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EUROPEAN UNION

Why am I being charged to receive gifts in Italy sent from outside the EU?

Sending low-value gifts to Italy from outside the bloc should be exempt from VAT duty, but many people are still being asked to pay extra postal fees at the doorstep.

The doorbell rings and I skid on the floor tiles as I run to buzz in the courier, a childlike bounce in my half-jog-half-walk in anticipation of the package I’ve been told to look out for.

Receiving a little thought from loved ones back home is a highlight when you live in another country. It keeps you connected to each other and sometimes, a parcel just might contain something you’ve been craving and missing in Italy.

Crumpets, Yorkshire Tea and Marmite immediately spring to mind. Does that give away that I’m from the north of England?

I hop to the front gate, a smile on my face, arms outstretched to receive the bundle that will make me feel closer to the people I hardly see and realise the postman isn’t letting go of the package.

“That’ll be €27.57 please.”

“Excuse me?”

“€27.57.”

Without much more explanation than that, I asked why I was being charged to receive a gift and was told they’re just fees you have to pay. If you don’t want to pay, the parcel will be returned.

EXPLAINED: Why are residents in Italy being charged to receive small parcels from outside the EU?

As I’d been waiting for this package weeks after it was due to arrive, I shrugged, smile vanished replaced by a furrowed brow, and trundled off to get my purse, muttering all the way.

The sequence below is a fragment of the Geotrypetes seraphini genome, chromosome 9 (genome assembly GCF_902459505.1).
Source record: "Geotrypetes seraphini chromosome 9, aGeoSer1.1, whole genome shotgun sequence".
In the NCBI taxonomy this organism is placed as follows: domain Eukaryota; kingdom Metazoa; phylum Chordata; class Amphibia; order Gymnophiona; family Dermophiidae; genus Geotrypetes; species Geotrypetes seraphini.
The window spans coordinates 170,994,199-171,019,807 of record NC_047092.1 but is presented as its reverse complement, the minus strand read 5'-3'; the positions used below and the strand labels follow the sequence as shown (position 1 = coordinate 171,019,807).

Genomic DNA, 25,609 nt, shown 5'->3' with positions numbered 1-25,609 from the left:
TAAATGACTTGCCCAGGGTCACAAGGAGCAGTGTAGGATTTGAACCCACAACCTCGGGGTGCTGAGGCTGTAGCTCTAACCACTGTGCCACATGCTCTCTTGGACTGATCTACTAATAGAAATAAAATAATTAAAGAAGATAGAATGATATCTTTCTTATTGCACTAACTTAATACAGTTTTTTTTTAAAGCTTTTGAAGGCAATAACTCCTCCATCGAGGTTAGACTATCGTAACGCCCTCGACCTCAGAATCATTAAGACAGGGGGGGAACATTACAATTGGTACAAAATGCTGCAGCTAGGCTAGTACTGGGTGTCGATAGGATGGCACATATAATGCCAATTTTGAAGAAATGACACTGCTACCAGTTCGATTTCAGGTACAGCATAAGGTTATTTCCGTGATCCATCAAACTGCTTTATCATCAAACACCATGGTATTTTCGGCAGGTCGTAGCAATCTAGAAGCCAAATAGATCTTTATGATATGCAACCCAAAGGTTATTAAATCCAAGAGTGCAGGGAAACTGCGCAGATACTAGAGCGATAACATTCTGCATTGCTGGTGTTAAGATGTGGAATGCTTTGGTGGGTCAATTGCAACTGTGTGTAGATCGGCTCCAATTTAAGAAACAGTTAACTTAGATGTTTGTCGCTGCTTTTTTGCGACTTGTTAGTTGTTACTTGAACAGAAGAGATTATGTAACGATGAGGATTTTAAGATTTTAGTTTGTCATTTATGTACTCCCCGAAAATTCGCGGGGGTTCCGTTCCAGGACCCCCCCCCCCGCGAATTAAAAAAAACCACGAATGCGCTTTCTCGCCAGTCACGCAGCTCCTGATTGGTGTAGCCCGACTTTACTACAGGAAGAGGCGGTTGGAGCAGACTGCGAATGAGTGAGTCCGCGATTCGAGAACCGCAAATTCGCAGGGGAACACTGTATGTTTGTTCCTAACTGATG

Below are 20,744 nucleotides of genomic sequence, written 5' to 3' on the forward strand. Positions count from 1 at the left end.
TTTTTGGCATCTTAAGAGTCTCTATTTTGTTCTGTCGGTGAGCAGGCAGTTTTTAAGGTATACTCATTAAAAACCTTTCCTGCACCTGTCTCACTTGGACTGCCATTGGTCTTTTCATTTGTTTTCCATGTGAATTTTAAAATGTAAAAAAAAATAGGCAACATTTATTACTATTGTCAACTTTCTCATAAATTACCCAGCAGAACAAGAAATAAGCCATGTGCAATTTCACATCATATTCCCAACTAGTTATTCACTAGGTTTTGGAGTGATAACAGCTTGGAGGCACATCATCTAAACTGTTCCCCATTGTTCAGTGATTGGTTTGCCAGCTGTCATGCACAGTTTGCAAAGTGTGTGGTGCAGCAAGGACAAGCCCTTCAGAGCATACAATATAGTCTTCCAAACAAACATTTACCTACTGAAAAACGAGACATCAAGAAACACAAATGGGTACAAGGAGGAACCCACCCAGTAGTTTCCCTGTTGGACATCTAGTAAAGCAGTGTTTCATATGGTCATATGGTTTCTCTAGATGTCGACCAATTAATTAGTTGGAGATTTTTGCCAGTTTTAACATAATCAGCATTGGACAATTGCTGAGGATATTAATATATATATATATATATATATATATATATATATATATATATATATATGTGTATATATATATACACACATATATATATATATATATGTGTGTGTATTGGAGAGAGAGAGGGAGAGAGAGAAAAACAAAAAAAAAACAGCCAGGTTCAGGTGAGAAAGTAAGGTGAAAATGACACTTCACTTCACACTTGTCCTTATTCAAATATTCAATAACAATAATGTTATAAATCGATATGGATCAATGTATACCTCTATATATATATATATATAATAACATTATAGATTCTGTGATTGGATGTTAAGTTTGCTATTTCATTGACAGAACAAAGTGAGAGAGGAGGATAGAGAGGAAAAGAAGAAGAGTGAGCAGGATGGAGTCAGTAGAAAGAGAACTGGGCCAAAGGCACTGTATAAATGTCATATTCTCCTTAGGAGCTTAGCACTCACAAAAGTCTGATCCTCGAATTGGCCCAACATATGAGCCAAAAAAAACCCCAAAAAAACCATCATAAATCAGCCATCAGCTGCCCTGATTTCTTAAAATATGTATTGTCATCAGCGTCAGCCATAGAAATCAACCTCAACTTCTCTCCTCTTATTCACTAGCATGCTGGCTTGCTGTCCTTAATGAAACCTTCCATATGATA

On handing over €30, he said he didn’t have any change.

Of course he didn’t.

This became a habit I unfortunately got used to over the following weeks. Gifts turned up, I had to pay anywhere between €3 and €30 and the person delivering it never had change. So naturally you have to round up and lose even more money.

Or I’d get home and receive a notice of missed delivery in the postbox. So then I’d have to take time out of my day to go to the post office (which in Italy is eventful itself and can take hours if they’re really on form), queue up and cough up the fees to collect the gift.

Not only are there fees, delivery can take weeks or months (if at all)

I’ve been particularly stung by these extra fees lately, as I got married in August and most people from England couldn’t make it due to travel restrictions. So they sent across a little present instead.

Then it was immediately my birthday, so there were more gifts I ended up paying almost the same value of the present to receive.

I’ve now spent around €150 in postal fees on delivery since July.

All in all, the cost to deliver a parcel for my family and friends and the charges I end up paying when it gets here matches or outweighs the value of the item.

Fees of €7.31 applied to a parcel labelled as ‘gift’ on the customs form for items worth a total of £20. Delivery charges paid in England are £14.10. Photo: Karli Drinkwater

We’re usually talking about something little, some tea and chocolates perhaps, but although low in monetary value, these items are priceless when you know someone has taken the time to think of you and send you a gesture.

But it’s now got to the point where I’ve asked people back home not to send anything, which is sad, let’s face it – especially as Christmas is coming and the exchanging of gifts is going to effectively come to an end.

Others have got in touch to say it’s happening to them too. Jess in Tuscany reported that she paid €35 for receiving an item marked as ‘gift’.

Only on Monday, I groaned as I received another notice of an attempted delivery of a parcel from England – with the fees due as usual. What was once a joy now has me belligerently swearing every time I tentatively open the mailbox.

I used to love the courier. They were the bearer of surprise and delight. Now I pull back the curtain and grab my purse in exasperation every time I see them clutching my goodies.

This particular parcel was sent over 9 weeks ago and was sent tracked with 3-5 days delivery.